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[195] must have gone down in the first storm she met; and her draught of water was such that she could not get far enough up the James River to be out of the reach of the Federal navy, to which the river was now opened, and which at any cost would have avenged upon the Merrimac the loss of the Cumberland and Congress. She must either be destroyed or fall into our hands. This now seems obvious enough; but the sacrifice of the Merrimac — the Virginia, as they called her — was a bitter draught for the Southern people to swallow. It wounded them in their sectional pride, where the Southern mind has always been so sensitive. The newspapers were loud and general in lamenting and denouncing it; and even the court of inquiry which was summoned to investigate the subject reported that her destruction was unnecessary at the time and place at which it was effected. But, for all this, the sacrifice of the Merrimac was a necessary result of the policy of defence which, after great deliberation, was adopted; and that the policy was sound, subsequent events have proved beyond a doubt. It may be not without profit to pause here a moment, and consider in what spirit and with what measures the Confederate States prepared themselves for the conflict before them.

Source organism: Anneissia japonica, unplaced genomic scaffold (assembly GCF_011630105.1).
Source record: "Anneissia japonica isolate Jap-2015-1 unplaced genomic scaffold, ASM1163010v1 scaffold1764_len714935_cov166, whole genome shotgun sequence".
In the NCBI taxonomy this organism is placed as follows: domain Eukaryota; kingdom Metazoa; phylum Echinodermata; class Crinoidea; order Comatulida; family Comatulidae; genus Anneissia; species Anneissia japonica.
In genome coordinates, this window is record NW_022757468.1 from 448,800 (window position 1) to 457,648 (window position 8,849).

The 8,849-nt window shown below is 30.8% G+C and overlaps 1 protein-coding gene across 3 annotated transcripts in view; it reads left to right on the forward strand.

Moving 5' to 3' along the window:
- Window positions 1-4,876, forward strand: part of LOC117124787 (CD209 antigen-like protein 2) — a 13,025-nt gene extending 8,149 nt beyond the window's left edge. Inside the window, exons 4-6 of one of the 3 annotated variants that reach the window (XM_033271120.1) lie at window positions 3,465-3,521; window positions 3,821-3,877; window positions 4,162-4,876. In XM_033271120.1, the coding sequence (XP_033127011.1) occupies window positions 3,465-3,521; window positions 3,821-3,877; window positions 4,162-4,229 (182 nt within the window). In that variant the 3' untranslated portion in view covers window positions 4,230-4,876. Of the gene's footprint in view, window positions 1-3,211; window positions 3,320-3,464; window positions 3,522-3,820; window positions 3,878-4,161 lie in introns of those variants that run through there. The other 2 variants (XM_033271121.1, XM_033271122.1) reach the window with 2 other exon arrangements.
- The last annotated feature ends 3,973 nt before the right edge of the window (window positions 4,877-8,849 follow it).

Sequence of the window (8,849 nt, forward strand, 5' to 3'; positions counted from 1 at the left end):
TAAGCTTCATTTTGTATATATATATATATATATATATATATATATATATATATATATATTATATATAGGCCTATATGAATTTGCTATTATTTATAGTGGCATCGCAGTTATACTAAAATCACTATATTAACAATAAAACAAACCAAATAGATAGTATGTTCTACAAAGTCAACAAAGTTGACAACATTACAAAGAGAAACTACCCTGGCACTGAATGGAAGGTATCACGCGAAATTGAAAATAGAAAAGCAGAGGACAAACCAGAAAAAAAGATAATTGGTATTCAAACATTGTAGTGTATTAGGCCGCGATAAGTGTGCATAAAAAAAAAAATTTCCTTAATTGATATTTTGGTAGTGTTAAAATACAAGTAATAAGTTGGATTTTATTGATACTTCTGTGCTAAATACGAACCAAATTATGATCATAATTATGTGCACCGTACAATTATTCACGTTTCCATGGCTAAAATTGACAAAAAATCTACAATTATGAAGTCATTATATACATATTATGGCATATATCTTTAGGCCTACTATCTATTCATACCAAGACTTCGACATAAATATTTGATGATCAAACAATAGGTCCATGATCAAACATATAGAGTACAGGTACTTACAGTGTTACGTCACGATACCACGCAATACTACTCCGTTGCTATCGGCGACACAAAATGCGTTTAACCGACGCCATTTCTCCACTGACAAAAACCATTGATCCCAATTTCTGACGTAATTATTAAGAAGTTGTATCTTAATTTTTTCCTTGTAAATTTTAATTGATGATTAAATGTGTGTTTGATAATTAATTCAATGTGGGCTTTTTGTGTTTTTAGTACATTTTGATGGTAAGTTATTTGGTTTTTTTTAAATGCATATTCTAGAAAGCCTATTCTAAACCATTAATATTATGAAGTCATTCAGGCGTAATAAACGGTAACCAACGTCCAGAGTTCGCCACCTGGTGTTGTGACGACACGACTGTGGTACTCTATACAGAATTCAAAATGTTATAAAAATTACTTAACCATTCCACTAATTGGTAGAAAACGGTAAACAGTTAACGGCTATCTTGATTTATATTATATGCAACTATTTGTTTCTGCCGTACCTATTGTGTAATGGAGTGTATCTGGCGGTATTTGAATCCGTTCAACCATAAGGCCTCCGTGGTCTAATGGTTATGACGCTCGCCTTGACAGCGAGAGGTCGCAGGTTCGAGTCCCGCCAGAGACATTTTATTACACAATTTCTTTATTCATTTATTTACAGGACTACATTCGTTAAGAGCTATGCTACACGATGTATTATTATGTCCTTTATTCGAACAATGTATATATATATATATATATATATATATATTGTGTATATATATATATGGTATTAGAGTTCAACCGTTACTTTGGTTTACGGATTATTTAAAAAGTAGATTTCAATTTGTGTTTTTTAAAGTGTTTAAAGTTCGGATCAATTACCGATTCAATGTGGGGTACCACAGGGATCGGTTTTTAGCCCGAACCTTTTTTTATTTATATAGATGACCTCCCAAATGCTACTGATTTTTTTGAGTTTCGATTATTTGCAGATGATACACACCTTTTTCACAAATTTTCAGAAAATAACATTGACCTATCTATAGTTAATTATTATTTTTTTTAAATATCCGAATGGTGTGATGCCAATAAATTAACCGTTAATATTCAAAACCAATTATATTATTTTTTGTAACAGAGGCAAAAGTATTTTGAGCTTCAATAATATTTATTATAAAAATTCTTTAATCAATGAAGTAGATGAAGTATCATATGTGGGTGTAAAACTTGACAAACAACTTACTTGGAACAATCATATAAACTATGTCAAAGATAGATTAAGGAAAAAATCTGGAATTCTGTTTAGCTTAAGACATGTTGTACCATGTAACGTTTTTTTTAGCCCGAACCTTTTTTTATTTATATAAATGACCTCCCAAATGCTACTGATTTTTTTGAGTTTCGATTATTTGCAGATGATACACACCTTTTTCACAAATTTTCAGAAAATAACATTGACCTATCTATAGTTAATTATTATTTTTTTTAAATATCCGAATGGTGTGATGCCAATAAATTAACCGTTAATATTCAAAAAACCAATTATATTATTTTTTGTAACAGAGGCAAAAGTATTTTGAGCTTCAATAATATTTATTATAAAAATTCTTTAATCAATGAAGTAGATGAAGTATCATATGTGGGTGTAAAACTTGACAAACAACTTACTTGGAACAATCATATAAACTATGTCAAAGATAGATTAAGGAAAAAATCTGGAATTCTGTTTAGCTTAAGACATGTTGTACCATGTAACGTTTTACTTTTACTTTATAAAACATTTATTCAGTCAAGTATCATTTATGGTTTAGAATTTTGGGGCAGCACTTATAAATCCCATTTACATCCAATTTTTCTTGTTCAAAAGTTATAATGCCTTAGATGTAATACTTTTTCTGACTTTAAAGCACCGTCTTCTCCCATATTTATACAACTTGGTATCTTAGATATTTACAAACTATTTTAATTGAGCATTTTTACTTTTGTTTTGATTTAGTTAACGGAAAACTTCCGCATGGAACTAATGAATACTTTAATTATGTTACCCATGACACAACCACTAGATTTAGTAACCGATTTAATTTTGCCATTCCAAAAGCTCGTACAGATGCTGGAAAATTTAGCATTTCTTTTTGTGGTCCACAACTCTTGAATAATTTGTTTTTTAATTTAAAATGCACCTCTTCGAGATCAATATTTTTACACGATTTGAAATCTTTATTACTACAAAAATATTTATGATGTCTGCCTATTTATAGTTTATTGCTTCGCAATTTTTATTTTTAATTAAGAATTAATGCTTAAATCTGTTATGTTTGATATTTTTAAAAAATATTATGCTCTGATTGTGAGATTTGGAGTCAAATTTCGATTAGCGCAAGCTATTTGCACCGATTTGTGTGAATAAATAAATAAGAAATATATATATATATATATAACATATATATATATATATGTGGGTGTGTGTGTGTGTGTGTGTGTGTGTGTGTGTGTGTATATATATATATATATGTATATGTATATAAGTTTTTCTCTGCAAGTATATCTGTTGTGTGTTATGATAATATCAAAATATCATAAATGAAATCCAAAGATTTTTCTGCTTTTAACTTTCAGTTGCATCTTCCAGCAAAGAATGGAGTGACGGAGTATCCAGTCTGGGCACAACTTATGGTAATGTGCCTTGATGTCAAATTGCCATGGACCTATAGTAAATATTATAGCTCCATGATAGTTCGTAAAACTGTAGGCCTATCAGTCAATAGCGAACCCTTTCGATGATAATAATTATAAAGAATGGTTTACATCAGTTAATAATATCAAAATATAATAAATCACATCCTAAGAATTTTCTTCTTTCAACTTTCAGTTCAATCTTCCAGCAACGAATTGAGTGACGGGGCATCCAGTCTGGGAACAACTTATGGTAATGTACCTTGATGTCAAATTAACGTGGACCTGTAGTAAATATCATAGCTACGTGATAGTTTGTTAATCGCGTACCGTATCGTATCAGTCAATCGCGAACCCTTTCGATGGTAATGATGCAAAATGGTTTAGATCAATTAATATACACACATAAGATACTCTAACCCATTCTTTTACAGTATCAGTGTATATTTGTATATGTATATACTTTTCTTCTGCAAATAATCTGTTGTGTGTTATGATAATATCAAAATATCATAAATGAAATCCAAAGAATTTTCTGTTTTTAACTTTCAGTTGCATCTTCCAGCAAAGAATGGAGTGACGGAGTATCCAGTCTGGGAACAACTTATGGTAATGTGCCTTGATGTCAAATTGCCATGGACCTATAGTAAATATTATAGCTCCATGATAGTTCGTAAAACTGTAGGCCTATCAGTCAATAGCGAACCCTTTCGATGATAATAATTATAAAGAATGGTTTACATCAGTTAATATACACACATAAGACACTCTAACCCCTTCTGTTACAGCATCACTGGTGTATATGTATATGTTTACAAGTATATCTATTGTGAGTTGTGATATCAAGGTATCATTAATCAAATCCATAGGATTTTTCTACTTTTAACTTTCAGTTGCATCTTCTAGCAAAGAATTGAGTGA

The whole military resources of the Confederates at that time were under the control of three men, President Davis, General Robert E. Lee, and General Joseph E. Johnston,--all of them trained soldiers, and one of them also a trained statesman. There was entire confidence and perfect harmony of action

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